They come from South America, they live in Israel and they made history in Australia.
Andy Ram and Jonathan Erlich, Israel’s top men’s doubles team since they met at the Wingate Institute in the 1990s and competed at the highest levels of international tennis, won the doubles title at the Australian Open last week.
Their victory marked the first Israeli championship in a Grand Slam tournament — Ram had twice shared a Grand Slam mixed doubles title with a woman from another country.
Binyamina, a town near Haifa, and its most famous native son, have both grown over the last six decades.
Binyamina’s most famous native son is now Israel’s prime minister.
Ehud Olmert returned to his childhood elementary school this week and gave a third-grade class a surprise 40-minute lesson on civics on Tu b’Shevat and the Knesset’s 59th anniversary.
Israel says its West Bank settlements will stay. The Palestinians say they must go.
President George W. Bush, preparing for his initial visit to the Middle East, tried to maintain a middle ground, supporting Israel but gaining Arab backing for a comprehensive peace settlement.
This week, the ball was literally in these settlers’ court.
Like most of the Jewish communities of Germany, Bochum’s was nearly wiped out during the Holocaust. Its synagogue was destroyed on Kristallnacht, and only 33 of its more than 1,000 Jews returned after the end of World War II.
No wreaths, no carols, no holiday gift sales.
In Israel, outside of Bethlehem and a few other Christian enclaves at least, Chanukah is the holiday this time of year. There is no sign of that other holiday.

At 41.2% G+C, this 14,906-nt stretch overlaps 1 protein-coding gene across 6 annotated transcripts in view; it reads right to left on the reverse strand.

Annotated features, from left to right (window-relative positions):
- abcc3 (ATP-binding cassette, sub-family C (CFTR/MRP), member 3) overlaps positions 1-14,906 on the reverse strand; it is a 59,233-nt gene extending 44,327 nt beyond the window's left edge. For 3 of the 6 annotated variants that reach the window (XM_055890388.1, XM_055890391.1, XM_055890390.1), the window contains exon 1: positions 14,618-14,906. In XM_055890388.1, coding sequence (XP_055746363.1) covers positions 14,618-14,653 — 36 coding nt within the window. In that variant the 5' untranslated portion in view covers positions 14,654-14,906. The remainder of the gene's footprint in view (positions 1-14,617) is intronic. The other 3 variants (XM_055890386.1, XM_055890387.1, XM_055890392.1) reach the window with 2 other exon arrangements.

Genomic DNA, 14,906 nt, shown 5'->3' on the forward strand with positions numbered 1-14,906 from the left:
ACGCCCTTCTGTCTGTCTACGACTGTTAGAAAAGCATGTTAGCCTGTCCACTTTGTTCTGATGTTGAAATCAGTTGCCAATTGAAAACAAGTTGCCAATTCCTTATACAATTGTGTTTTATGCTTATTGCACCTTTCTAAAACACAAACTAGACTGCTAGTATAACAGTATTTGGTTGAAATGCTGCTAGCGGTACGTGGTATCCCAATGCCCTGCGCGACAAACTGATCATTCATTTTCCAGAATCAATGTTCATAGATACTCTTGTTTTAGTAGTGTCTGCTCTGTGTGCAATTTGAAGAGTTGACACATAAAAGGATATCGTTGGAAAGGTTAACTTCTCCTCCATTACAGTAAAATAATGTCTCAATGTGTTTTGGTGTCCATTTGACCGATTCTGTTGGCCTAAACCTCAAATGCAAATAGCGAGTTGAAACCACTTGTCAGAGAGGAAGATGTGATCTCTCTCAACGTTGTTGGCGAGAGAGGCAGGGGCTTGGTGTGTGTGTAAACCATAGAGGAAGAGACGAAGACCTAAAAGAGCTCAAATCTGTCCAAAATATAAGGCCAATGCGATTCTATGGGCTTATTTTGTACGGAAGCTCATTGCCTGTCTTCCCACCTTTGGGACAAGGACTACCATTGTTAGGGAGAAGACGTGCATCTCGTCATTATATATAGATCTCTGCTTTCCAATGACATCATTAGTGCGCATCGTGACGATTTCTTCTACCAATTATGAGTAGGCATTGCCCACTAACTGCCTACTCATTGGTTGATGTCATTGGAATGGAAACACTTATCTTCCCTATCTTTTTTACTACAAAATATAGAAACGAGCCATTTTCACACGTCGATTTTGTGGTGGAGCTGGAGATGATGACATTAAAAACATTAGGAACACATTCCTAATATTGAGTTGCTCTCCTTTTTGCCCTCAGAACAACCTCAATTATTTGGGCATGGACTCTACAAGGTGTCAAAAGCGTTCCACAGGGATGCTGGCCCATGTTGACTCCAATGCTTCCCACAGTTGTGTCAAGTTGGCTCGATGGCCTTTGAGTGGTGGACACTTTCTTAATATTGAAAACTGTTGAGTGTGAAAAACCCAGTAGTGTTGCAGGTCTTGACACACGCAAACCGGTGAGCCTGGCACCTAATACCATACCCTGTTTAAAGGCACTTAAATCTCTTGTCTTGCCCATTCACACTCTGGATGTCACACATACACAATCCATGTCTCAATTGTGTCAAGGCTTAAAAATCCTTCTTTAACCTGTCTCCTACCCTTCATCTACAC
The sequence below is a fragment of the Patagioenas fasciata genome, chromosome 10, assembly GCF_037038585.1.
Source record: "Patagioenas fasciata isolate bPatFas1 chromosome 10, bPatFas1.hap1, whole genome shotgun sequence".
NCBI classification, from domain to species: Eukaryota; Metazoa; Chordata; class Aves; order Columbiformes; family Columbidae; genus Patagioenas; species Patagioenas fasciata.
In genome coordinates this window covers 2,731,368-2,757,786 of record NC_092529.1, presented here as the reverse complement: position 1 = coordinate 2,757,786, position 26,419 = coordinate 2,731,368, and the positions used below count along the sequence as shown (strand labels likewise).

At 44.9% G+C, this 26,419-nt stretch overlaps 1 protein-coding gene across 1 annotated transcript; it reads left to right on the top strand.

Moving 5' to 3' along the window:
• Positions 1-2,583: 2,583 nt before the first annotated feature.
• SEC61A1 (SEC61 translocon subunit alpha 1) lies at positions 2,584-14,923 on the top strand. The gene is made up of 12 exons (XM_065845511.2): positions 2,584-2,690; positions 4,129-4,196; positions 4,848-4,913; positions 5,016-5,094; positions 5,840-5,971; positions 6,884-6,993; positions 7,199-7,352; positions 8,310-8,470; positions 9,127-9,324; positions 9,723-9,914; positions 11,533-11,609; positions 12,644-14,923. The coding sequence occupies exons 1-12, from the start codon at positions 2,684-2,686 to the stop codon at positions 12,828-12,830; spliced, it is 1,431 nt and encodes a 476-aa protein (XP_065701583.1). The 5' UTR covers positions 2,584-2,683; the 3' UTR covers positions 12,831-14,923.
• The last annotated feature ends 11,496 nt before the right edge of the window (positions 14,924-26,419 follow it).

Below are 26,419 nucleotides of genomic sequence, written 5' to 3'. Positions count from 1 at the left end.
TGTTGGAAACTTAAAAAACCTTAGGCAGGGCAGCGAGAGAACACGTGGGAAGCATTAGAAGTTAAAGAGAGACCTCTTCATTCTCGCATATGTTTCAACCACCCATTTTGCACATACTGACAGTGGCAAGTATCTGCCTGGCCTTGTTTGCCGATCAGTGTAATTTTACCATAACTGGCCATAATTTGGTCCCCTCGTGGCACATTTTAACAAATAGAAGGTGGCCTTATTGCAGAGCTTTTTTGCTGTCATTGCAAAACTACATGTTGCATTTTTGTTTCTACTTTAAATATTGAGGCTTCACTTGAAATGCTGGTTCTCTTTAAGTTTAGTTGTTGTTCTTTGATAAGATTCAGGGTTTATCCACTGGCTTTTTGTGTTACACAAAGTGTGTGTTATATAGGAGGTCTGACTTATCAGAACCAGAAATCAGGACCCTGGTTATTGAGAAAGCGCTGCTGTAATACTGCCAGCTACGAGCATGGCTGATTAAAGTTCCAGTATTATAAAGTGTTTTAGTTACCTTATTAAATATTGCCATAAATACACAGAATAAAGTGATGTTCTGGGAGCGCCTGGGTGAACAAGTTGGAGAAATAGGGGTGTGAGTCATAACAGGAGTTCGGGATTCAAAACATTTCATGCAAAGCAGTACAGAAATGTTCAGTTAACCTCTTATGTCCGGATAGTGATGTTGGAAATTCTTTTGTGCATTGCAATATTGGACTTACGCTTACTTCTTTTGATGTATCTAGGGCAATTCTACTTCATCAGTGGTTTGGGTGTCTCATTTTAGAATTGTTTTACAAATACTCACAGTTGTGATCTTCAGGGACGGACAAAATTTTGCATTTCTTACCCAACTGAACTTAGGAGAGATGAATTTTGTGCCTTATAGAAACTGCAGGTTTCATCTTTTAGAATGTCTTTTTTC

Bakeries and groceries feature waist-high stacks of jelly doughnuts, Ashkenazi restaurants turn piles of potatoes into latkes, families light their chanukiot in glass-covered cases outside their front doors and children spin dreidels that substitute the Hebrew letter peh for a shin, as in “A great miracle happened here (po).”
“Today we pray with our feet,” Lior Sinai of the American Zionist Movement, told hundreds of Jewish students rallying on Tuesday in front of the United Nations for the release of Israel’s kidnapped soldiers.
The protest was one of about 50 planned by the Jewish Agency for Israel and other groups for the same day in communities and college campuses in the U.S. and another 30 in countries around the world, from Australia to Ukraine. It was billed as a “world solidarity day” for the prisoners.
Federal grants for upgrading security will go to 68 applicants in New York State this year, and 75 percent of those are potential Jewish targets.
Sites in New York State received almost a third of the $15 million distributed nationwide for 2009 by the Department of Homeland Security. All but seven are in New York City.
The Jewish Community Relations Council, which assists Jewish organizations applying for the funds said there were a total of 138 applications in New York. The list of approved grants will not be publicized.
New Jersey Jews faced the largest number of anti-Semitic acts in America in 2008, followed by California, marking the first time since the Anti-Defamation League began keeping statistics that New York did not lead the nation in such crime.
Anti-Semitic acts across the country fell by 7 percent in the ADL’s Annual audit of anti-Semitic incidents — the fourth annual decline — with New York seeing a steep drop of more than 40 percent, from 351 to 207. That marked a decrease nearly six times greater than the national average.